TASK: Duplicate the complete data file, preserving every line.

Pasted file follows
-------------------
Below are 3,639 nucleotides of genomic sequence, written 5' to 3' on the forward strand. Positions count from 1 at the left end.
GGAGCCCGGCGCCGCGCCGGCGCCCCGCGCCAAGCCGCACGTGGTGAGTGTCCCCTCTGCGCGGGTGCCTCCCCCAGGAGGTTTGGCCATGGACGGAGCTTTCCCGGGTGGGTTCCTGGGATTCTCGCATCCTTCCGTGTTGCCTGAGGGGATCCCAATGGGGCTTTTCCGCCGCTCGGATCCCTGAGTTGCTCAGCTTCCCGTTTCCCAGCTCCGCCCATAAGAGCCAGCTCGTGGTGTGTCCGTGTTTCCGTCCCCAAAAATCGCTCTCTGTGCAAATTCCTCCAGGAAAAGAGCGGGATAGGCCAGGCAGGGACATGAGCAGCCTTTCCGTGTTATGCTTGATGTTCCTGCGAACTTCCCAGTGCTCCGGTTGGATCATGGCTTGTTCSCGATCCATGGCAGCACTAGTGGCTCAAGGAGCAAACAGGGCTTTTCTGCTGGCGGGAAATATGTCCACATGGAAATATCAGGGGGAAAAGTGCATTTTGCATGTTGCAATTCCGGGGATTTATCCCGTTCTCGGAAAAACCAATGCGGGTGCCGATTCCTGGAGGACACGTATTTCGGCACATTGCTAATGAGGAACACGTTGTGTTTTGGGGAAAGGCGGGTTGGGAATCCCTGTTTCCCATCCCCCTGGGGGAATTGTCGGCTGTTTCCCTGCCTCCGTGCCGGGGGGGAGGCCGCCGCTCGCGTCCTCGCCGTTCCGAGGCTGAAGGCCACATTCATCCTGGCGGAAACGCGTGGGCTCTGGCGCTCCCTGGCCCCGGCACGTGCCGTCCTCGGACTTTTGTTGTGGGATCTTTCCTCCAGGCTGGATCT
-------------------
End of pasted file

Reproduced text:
Below are 3,639 nucleotides of genomic sequence, written 5' to 3' on the forward strand. Positions count from 1 at the left end.
GGAGCCCGGCGCCGCGCCGGCGCCCCGCGCCAAGCCGCACGTGGTGAGTGTCCCCTCTGCGCGGGTGCCTCCCCCAGGAGGTTTGGCCATGGACGGAGCTTTCCCGGGTGGGTTCCTGGGATTCTCGCATCCTTCCGTGTTGCCTGAGGGGATCCCAATGGGGCTTTTCCGCCGCTCGGATCCCTGAGTTGCTCAGCTTCCCGTTTCCCAGCTCCGCCCATAAGAGCCAGCTCGTGGTGTGTCCGTGTTTCCGTCCCCAAAAATCGCTCTCTGTGCAAATTCCTCCAGGAAAAGAGCGGGATAGGCCAGGCAGGGACATGAGCAGCCTTTCCGTGTTATGCTTGATGTTCCTGCGAACTTCCCAGTGCTCCGGTTGGATCATGGCTTGTTCSCGATCCATGGCAGCACTAGTGGCTCAAGGAGCAAACAGGGCTTTTCTGCTGGCGGGAAATATGTCCACATGGAAATATCAGGGGGAAAAGTGCATTTTGCATGTTGCAATTCCGGGGATTTATCCCGTTCTCGGAAAAACCAATGCGGGTGCCGATTCCTGGAGGACACGTATTTCGGCACATTGCTAATGAGGAACACGTTGTGTTTTGGGGAAAGGCGGGTTGGGAATCCCTGTTTCCCATCCCCCTGGGGGAATTGTCGGCTGTTTCCCTGCCTCCGTGCCGGGGGGGAGGCCGCCGCTCGCGTCCTCGCCGTTCCGAGGCTGAAGGCCACATTCATCCTGGCGGAAACGCGTGGGCTCTGGCGCTCCCTGGCCCCGGCACGTGCCGTCCTCGGACTTTTGTTGTGGGATCTTTCCTCCAGGCTGGATCT